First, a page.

In December 1900, three Scottish lighthouse keepers vanished from the Flannan Isles, a tiny archipelago 32 miles west of the Outer Hebrides. The tragedy excited wild speculation at the time and forms the basis for a new psychological thriller: The Vanishing. Unfortunately, the only thing that mysteriously disappears here is any sense of narrative cohesion, which falls off a cliff around the end of the second act.
The occurrence has not received the big-screen adaptation before, but many of its elements are eerily familiar: Danny Boyle’s 1994 film Shallow Grave was mentioned frequently by people walking out of the Glasgow Film Theatre at last night’s premiere. When three men are trapped on an island/submarine/spaceship, the plot usually goes one of two ways: supernatural or psychological. Last year’s ABC series The Terror, about the Franklin disappearance, audaciously explained the killings with a huge vengeful CGI polar bear god. The Vanishing takes the unvarnished route – no sea ghouls here; instead we have a shipwrecked lifeboat, a chest full of gold and a violent group of Scandinavian seamen. Which, when you think about it – and one thing this film gives you is long periods in which to think – is just as implausible.
The characters represent the Three Ages of Hardman, lippy weed (Connor Swindells), muscly family man (Gerard Butler) and granitey grandpa (Peter Mullen). They are little more than cut-outs but do occasionally offer us a flash of originality as we accompany them in their mundane tasks of lighthouse keeping and light housekeeping. Butler is quite a charming cook, Mullen sly and treacherous, though his backstory (grief over a dead wife and twins) lacks the interest it thinks it has. Scenes of incipient conflict are taut and involving, the men gingerly edging round each other and their assailants who, with a weirdness this film could do with more of, look like bizarro versions of themselves.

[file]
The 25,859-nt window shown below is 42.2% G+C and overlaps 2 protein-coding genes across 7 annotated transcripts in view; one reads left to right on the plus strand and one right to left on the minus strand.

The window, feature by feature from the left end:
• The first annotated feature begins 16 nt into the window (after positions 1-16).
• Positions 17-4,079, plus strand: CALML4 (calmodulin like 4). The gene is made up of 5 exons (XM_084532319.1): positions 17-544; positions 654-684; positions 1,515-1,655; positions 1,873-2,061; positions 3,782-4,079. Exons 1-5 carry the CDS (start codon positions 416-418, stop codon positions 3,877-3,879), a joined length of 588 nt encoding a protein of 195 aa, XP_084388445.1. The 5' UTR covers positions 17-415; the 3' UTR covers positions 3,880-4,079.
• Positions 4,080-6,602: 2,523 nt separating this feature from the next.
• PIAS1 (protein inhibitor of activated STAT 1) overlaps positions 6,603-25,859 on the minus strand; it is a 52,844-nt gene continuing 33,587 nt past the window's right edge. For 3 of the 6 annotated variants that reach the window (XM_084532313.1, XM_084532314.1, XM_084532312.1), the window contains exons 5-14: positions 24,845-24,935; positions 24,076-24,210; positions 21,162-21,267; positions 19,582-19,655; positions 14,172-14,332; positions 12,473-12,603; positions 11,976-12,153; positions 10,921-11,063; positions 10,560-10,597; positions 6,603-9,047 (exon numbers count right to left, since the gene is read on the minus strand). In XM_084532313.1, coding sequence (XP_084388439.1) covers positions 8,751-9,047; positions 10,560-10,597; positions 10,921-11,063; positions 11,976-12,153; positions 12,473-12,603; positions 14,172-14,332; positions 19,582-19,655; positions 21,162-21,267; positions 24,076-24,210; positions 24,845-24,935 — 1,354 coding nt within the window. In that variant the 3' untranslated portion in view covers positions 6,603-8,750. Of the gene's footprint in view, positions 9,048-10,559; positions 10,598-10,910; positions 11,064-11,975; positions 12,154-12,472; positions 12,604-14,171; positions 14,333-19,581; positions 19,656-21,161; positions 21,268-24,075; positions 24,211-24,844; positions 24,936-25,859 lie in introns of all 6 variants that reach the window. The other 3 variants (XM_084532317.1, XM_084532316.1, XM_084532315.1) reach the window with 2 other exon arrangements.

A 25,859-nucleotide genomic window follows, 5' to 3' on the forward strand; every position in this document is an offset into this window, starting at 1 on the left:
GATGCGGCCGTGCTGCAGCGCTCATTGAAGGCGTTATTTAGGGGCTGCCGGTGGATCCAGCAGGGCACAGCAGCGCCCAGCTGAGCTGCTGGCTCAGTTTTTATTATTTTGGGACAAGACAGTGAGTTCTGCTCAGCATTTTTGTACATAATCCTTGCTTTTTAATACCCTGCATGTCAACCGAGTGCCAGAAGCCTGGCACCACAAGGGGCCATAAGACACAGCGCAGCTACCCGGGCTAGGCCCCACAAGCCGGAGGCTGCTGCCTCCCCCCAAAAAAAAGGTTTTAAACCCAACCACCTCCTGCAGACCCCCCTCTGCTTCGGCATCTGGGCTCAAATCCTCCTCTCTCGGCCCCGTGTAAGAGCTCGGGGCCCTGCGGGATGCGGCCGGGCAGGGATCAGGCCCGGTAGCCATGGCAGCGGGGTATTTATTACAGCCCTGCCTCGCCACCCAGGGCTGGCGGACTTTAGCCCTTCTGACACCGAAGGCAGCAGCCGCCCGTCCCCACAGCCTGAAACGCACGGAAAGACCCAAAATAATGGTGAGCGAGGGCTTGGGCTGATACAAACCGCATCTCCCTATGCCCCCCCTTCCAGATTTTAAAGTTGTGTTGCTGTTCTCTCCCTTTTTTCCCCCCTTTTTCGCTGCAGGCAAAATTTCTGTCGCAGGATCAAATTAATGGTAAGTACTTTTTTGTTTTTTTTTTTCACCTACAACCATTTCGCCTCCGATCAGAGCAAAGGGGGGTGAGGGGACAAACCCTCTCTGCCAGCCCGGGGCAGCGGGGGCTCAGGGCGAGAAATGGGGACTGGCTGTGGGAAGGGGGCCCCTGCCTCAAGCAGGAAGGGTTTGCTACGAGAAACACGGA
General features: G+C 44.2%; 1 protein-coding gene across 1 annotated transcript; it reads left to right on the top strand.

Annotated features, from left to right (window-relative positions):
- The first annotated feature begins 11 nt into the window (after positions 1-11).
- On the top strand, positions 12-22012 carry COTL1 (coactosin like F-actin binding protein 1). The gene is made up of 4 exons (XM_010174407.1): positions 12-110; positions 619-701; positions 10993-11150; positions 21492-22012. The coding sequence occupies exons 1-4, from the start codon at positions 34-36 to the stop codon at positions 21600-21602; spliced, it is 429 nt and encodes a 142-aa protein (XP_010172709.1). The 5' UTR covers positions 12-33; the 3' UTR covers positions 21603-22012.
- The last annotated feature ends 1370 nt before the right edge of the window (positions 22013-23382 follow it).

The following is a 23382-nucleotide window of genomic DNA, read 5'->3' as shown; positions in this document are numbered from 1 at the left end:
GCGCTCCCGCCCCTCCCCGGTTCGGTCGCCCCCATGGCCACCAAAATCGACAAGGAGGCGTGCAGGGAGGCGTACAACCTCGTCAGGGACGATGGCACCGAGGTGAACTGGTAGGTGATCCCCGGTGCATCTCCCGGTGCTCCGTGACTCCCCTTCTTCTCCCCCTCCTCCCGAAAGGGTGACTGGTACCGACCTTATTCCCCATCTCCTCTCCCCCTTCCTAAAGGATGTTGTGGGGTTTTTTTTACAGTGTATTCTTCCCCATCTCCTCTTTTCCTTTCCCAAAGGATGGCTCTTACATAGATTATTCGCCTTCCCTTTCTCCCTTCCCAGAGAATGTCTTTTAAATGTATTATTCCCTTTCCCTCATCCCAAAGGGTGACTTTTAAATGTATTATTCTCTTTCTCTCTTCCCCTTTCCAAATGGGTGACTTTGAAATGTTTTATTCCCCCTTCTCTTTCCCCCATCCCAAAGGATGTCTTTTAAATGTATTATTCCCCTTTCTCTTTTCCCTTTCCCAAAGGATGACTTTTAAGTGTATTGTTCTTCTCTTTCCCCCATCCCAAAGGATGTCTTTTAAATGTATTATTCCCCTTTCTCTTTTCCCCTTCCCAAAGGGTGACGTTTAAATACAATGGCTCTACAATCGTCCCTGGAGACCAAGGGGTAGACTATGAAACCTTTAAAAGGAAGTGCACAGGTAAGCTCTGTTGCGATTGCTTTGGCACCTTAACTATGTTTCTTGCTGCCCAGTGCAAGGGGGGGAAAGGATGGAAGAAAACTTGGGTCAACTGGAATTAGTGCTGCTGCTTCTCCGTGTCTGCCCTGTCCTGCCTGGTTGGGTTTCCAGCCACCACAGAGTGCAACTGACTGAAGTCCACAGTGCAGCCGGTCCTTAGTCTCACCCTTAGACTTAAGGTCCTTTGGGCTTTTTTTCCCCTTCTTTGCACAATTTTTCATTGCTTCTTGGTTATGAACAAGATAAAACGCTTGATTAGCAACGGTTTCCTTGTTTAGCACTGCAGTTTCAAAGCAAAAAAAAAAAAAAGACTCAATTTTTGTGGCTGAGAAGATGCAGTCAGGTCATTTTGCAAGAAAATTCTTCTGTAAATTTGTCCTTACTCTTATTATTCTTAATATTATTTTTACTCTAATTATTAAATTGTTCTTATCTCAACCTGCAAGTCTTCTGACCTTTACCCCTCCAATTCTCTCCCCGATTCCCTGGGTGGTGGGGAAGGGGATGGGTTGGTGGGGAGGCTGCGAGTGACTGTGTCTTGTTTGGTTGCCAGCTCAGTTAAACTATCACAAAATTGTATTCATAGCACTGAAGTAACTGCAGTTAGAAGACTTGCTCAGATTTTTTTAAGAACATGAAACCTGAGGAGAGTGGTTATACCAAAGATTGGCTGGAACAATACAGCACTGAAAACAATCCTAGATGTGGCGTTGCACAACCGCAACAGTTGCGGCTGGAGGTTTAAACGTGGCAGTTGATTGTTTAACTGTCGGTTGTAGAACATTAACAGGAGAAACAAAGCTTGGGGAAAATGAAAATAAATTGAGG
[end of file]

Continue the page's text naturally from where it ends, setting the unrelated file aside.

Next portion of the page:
Director Kristoffer Nyholm is known for terse thrillers (Taboo, The Killing) but this drama has been scraped back so far its tropes poke through. So much is off-the-peg horror, so much else is left unexplained. Weapons are set up at the start, including a particularly poorly concealed explanation of the Spanish windlass on a crab. People stupidly go outdoors. People consistently fail to check if people are dead. And so on. The film does, however, do a workmanlike job of keeping the tension going, up to the point where it pivots from portraying external violence to internal trauma. There, the failure to develop inner lives of consistency or interest becomes a severe problem; the end of the film, containing the actual vanishing, in no way convincingly follows from what has gone before.
They’ve even managed to make Scotland look bland. Perhaps it is a little pernickety to criticise the film for not being Hebridean enough, but I do think the decision to film in Galloway, not on the Atlantic coast, was a poor one – as was not setting the drama in winter. It means there is precious little sense of place to make up for other inadequacies and no 33-metre waves to add to the excitement; the ocean here threatens little apart from mild seasickness. The lighthouse itself, however, is occasionally well used. In one good scene which, tellingly, has no relevance to the plot, the three don protective suits to scoop up spilled mercury and relight the beacon, ducking and shielding their eyes against its sudden glare, and for a brief moment you actually feel the true alienness and peril of their situation.
If you want to watch a group of men living in total isolation on a Hebridean islet, I cannot recommend highly enough An t-Sealg/the Hunt, which plays on BBC ALBA at 21:00 this Thursday, 28th February.
Our verdict: a shallow Shallow Grave.